technology and jeopardize thousands of jobs.

-- The financial sector now depends on telecommunications for most of
its transactions. Disruption of critical telecommunications
nodes-either physically or through cyber means-would create severe
hardships until services could be restored. Failures caused
intentionally could persist for longer durations, creating difficult
repairs and recovery, and intensifying uncertainty and economic
losses.

Al-Qaeda is also eyeing transportation and energy infrastructures-the
destruction of which could cripple the U.S. economy, create fear and
panic, and cause mass casualties.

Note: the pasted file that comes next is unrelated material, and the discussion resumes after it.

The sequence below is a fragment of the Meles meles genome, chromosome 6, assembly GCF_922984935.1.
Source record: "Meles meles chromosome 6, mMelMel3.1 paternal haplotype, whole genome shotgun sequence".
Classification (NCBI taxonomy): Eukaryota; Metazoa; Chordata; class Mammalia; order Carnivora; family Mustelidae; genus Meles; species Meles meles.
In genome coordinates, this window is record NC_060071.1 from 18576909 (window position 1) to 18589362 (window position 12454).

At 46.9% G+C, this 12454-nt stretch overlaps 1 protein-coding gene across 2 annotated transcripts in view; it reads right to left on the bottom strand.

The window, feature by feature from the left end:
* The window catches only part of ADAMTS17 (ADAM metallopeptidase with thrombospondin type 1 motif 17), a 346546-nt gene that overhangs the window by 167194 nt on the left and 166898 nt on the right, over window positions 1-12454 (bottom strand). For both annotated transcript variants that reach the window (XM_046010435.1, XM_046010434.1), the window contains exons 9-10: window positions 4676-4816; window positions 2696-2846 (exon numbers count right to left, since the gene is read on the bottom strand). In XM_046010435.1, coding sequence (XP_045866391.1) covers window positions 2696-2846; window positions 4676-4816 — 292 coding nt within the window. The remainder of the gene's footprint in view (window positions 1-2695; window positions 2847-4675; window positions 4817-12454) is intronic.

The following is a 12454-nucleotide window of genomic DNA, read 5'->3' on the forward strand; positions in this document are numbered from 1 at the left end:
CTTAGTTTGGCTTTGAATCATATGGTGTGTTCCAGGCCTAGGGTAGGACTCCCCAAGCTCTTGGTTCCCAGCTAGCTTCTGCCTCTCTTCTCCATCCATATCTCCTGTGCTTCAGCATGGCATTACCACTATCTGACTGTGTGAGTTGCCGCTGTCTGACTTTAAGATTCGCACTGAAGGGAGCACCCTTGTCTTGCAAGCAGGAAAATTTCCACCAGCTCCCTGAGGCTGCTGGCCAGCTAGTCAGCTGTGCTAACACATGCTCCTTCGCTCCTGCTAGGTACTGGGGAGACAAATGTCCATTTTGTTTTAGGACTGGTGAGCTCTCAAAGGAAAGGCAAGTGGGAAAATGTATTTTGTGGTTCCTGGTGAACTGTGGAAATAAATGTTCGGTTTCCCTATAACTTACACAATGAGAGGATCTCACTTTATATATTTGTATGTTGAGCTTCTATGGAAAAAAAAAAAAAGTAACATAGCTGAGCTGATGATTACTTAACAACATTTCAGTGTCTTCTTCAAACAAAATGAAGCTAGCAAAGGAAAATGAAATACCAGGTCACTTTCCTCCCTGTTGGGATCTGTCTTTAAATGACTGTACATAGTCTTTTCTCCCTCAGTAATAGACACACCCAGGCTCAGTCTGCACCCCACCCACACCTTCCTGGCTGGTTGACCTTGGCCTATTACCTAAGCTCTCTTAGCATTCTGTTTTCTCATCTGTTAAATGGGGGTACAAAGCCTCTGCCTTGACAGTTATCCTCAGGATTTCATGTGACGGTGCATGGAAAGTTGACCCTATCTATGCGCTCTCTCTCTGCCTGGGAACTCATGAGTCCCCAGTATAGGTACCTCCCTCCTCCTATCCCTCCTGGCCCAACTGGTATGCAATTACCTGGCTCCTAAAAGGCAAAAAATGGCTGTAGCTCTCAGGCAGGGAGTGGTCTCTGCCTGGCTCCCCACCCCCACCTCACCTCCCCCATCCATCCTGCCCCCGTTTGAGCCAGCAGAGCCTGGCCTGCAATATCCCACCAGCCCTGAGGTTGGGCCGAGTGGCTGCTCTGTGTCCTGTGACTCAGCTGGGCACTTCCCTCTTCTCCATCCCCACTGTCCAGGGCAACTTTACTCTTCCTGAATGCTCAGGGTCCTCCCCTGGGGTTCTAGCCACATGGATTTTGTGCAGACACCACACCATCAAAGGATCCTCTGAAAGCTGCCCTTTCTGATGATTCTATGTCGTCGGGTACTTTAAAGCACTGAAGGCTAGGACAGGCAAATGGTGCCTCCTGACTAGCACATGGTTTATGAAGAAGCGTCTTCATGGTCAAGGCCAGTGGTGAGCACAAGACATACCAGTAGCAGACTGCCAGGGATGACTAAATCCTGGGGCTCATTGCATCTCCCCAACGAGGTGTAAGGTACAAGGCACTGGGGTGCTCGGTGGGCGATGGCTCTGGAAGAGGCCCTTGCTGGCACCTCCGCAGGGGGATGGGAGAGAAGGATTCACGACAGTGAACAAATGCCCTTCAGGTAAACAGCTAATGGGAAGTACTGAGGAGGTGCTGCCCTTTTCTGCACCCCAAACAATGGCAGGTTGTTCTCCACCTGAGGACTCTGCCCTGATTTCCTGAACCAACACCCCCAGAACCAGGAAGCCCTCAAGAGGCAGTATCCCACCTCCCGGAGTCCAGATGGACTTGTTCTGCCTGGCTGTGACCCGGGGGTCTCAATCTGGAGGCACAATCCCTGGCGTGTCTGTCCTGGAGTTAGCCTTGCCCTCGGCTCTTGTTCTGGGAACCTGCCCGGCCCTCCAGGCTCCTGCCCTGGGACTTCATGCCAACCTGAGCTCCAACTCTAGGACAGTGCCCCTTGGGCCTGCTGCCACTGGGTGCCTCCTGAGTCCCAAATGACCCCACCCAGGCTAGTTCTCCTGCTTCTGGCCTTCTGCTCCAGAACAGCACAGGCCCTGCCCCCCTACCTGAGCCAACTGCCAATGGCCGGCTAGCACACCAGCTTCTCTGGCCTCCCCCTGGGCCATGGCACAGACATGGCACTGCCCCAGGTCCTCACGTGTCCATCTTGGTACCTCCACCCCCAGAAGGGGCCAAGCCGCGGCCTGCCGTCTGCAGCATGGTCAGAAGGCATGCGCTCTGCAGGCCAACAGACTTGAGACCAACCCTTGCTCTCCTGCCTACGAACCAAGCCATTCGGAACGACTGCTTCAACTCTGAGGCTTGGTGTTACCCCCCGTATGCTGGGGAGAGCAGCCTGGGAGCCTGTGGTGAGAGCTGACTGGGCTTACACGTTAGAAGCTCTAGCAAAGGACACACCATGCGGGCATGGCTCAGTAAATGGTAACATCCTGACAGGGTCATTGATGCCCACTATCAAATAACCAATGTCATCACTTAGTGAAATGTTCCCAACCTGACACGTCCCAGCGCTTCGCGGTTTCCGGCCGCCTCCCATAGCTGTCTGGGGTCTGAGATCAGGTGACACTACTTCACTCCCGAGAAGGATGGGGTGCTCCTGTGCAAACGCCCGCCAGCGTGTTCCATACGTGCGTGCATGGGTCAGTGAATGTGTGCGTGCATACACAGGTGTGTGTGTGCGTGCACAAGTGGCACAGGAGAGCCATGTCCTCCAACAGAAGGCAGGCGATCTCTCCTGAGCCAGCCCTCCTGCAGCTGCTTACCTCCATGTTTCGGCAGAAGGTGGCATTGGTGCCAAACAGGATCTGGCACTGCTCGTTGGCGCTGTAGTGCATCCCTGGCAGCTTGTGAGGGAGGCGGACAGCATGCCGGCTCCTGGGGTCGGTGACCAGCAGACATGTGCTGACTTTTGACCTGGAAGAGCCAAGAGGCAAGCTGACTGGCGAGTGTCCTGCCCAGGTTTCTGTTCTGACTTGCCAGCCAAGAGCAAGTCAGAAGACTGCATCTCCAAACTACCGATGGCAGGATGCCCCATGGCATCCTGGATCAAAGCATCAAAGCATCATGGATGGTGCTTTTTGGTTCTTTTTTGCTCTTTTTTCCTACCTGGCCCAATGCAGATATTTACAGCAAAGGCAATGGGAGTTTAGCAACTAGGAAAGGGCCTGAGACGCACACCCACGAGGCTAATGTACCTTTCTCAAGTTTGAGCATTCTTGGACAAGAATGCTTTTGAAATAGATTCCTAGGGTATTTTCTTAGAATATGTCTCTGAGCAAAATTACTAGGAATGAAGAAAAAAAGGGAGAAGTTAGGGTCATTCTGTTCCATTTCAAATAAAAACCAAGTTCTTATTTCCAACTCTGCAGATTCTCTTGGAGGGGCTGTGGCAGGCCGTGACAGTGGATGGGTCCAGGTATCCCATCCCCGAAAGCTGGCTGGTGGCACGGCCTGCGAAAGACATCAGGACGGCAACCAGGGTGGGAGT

-- I worry, in particular, about the U.S. rail system's myriad
vulnerabilities. As the Tokyo subway attack in 1995 by Aum Shinrikyo
demonstrated, signs of terrorist planning to attack rail assets are
difficult to detect because of the relative ease with which
terrorists' can surveil railway and subway facilities.

-- Since the September 11 attacks, there have been a variety of
threats suggesting that U.S. energy facilities are being targeted for
terrorist attacks. Although the information often is fragmentary and
offers little insight into the timing and mode of an attack, the
October 2002 operation against the French supertanker Limburg suggests
that al-Qaeda is serious about hitting the energy sector and its
support structure.

-- Al-Qaeda appears to believe that an attack on oil and gas
structures could do great damage to the U.S. economy. The size of
major petroleum processing facilities makes them a challenge to
secure, but they are also difficult targets given their redundant
equipment, robust construction, and inherent design to control